Many people have the idea that shawls are an ancient part of this or that costume. In fact, shawls became part of high fashion in the Victorian Age, and then filtered down into local folk costumes.
Capes were very widespread before this, and coats in colder regions, and poor people had been known to wrap themselves in blankets [plaids, serapes, etc], but the large square shoulder shawl is a relatively recent innovation.
A. The 'Paisley' shawl.
The image above is of a Kashmir, or 'Paisley' shawl which was developed somewhere around 1860.
Kashmir has long been known for the fineness of its weaving and embroidery. They use a tapestry technique, with wool wound on bobbins called kanis. Today they use 80 to 100 kanis for the width of the loom, in the heyday of Kashmiri weaving they used many more. This tecnnique is combined with a twill weave.
The weaving master sat at a desk with the master pattern, and would call out, 3 blue, 4 violet, etc. and the weavers would follow the instructions. This technique, and the fact that the Kashmiris had access to the world's finest wool from goats raised in Ladakh and Tibet caused their work to be extremely famous in India. The Mughal rulers did what they could to raise shawl weaving to a fine art. In fact, the word shal is Persian, and is almost the same in every European language, a sign that it is a recent borrowing.
The demand for this product was high, and obviously weaving of this fineness takes a lot of time, so technique developed, where a somewhat coarser design was woven, and then finished with embroidery. Believe it or not, this was actually faster. The local embroiderers developed a technique where they could embroider the two sides of a shawl with different colors, by not piercing the fabric with the needle, but splitting the warp thread. Here is the front and back of one such piece, the outline having been woven in.
One thing I might mention is that the weavers and embroiderers of these products, which were never used locally, but always exported, are men. Women spin the thread, and produce textiles for home use. Here is a contemporary photo of a group of men doing crewel embroidery on rugs and upholstery material.
The basic motif of these shawls is called boteh, or in English, cone, pine, mango, flower, paisley, etc.
They were greatly valued in India, where they were worn by the aristocracy.
These shawls became known among British women of means starting around 1774. In 1810, Napoleon gave his empress Marie Louise several. Soon "Madame, who had abandoned her cloak, wished not to be described as 'well-dressed'; she must now be 'well-draped'. Shawls became all the rage.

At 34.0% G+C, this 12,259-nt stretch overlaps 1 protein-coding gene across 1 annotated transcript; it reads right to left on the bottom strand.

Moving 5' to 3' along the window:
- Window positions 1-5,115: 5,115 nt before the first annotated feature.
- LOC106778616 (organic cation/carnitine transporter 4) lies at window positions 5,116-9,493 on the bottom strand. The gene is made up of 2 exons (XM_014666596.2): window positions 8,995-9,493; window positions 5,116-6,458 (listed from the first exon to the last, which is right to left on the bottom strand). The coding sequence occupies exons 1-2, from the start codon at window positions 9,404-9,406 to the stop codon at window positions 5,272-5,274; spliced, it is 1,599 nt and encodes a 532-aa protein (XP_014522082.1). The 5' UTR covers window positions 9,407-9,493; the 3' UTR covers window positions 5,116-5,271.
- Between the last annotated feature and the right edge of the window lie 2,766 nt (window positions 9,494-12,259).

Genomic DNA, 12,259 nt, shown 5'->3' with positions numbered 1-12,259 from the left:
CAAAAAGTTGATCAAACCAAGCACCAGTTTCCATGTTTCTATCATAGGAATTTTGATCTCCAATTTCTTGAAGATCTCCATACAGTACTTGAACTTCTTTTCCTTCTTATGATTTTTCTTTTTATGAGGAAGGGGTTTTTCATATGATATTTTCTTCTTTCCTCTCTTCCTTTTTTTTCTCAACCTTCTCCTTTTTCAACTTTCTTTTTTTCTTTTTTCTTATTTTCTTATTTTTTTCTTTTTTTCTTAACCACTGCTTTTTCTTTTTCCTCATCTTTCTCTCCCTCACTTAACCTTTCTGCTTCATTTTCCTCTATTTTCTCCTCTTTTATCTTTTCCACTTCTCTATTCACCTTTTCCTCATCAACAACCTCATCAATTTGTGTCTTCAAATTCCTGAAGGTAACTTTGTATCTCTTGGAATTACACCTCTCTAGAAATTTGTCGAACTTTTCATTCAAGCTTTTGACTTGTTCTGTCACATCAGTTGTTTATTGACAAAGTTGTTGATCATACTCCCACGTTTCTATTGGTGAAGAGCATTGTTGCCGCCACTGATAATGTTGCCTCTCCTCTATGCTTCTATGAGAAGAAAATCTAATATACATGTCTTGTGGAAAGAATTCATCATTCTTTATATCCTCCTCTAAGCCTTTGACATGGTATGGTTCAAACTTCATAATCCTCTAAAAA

Obviously this meant that demand far exceeded supply of the old high quality shawls. Soon improvements were invented for European looms and imitations started to be woven in Paisley, Scotland, Lyon, France, and later other locations. This is what lead this type of design to be called 'paisley' in English.
Originally these shawls were long and rectangular, but at some point in the mid 1800's, they began to be made in large squares, and this became the standard. This required an advance in the jacquard loom, and meant that shawls imported from Kashmir had to be made in smaller pieces and then sewn together. The stitching on some of those shawls is extremely fine, and almost unbelievable.
As these cheaper imitation shawls became available, they began to trickle down into various folk costume traditions. They all look quite a bit alike. These are still being worn as part of various local folk costumes, although Fashion at large has now bypassed the shawl. Here are some examples of shawls which I have found in various of my books from different nations, I am sure that there are more.
B. The 'Manila' shawl.
This type of shawl had a far smaller area of expansion, being limited to the Mediterranean area, but had a similar history.
China at some point became aware of the fashion in shawls and decided to enter the competition. Large square shawls with fringes were embroidered and sent into the foreign marketplace. These were often transshipped through Manila in the Philippines, and became known as 'Manila' shawls, although they were never produced in Manila. These shawls became especially popular in Spain.
The embroidery on these shawls is very typically Chinese. They came to be imitated locally, of course, but still the Chinese style of embroidery was copied. They mostly feature floral designs, with the addition of butterflies, dragonflies, and birds which are not found in Europe.
These became incorporated into Flamenco.
'Manila' shawls also came to be used in the Middle East, where they are sometimes referred to as 'Ramallah' shawls.
I guess this is proof that beauty is universally appreciated, and globalization is nothing new.
Thank you for reading, I hope that you have found this interesting and informative.
The source material is too numerous to list. If anyone wishes to know the provenance of a particular image, please ask.